THE LAST DAYS OF PATTON (1986) – George C Scott SINGS! Yes, an ENTIRE SONG while camping it up like he’s in a vaudeville revue!
Blood and Guts Song and dance man George S Patton belches belts out Lilly From Picadilly in a WTF moment from this otherwise reasonable made-for-tv movie which SHOULD have been titled AfterP*A*T*T*O*N.
Nearly two decades after George C Scott played Patton on the big screen he returned to the role to depict the final days of the controversial military icon. The above-referenced strange interlude in which the General sang on-stage was a mere aberration but you just knew that as weird as I am I would start out my review with it.
The Scottsploitation angle is the best thing The Last Days of Patton has going for it, because without the novelty appeal of the charismatic actor in the lead role this telefilm would be hopelessly soap-operatic. We’re told the General had an affair with a younger woman but his stoic wife (Eva Marie Saint) tolerated it even though she did not approve. We also get lots of medical drama after Patton is paralyzed following a car accident in Germany the day before he was to leave for America.
Roughly half of the movie is spent with the great George C Scott in a hospital bed, like we’re watching Whose Life Is It Anyway, Ya Pusillanimous Sons of Bitches? Scott is always watchable, and really shines here, but the other actors have no room. With such a gigantic figure – real-life Elmer Fudd voice aside – it may have been like that in reality, too. Sharing any stage with the likes of George S Patton must have been suffocating for one’s own ego.
The telefilm does flashbacks to Patton’s childhood, time at West Point, wedding day and early military career the right way. They’re kept very short. Before you have time to grow bored or to ask “Where’s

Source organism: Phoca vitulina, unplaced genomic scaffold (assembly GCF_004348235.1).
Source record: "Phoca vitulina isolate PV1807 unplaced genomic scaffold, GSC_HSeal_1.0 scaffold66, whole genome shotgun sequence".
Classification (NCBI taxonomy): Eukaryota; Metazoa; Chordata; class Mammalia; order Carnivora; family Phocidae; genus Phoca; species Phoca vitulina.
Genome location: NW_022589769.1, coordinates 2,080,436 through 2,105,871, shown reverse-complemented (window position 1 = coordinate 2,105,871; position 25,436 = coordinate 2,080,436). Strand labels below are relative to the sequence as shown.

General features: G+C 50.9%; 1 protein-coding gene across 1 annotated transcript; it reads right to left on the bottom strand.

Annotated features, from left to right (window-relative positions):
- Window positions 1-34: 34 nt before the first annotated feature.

Poochie George C Scott” the flashbacks end.
The best parts of the movie come early on when we’re shown Patton clashing with Eisenhower and soon-to-be-CIA scumbag Walter Bedell-Smith over Occupation policy in Germany. This drama is handled excellently, with the pros and cons of the issues given full presentation.
The arguments between Patton and Eisenhower made me appreciate once again what is wrong with so many similar exchanges in dramas made now. Recent dramas can’t resist the sophomoric tendency to depict one figure as Being In The Right and the other figure Being In The Wrong.
The Last Days of Patton makes the dramatic exchanges riveting because both men make valid points yet both men are also bested at times in the verbal fencing. It’s so refreshing compared to today’s tiresome “Watch the Figure In The Right Lecture And Harangue The Cardboard Villain” approach.
If the entire film was devoted to this clash and ended with Patton’s inevitable dismissal The Last Days of Patton would be a genuine classic. And by the way I’m overwhelmingly opposed to General Patton’s stand yet the dialogue makes his point of view understandable no matter how much you disagree with it.
(And I think Patton wasn’t just wrong but was insanely wrong. There’s no way there would be long-lasting public support for a fresh war with the Soviets after the world had just endured six years of martial hell.)
Unfortunately, after Patton gets transferred by Ike to a paper army tasked with recording historical documents for use by future scholars of World War Two we get dunked into the Soap Opera bath. We also get so much unnecessary backstory on Patton’s real-life driver Woody that I half-expected to find out he had gotten his own spin-off movie. (The Patton cinematic universe!)
I was ready for this film to be over at least a half an hour before it finally limped to a halt. If you aren’t a fan of the original Patton movie there’s probably nothing here for you. If you liked the Patton of that 1970 flick there’s probably nothing here to change your mind. George S Patton: the man, the legend, is neither one-sidedly canonized nor one-sidedly demonized, which is how it should be in any fair cinematic treatment.
Viewers get General George Patton, warts and all, so hypersensitive emotional cripples should avoid this flick. It’s for adults only. (If you’ve ever referred to something as “problematic” – unironically, that is – you won’t be mentally or emotionally capable of handling this film.)
NOTE: The Last Days of Patton is NOT to be confused with those Patton Conspiracy Movies which look at theories that George Patton was actually assassinated to silence him during those early Post-War years.
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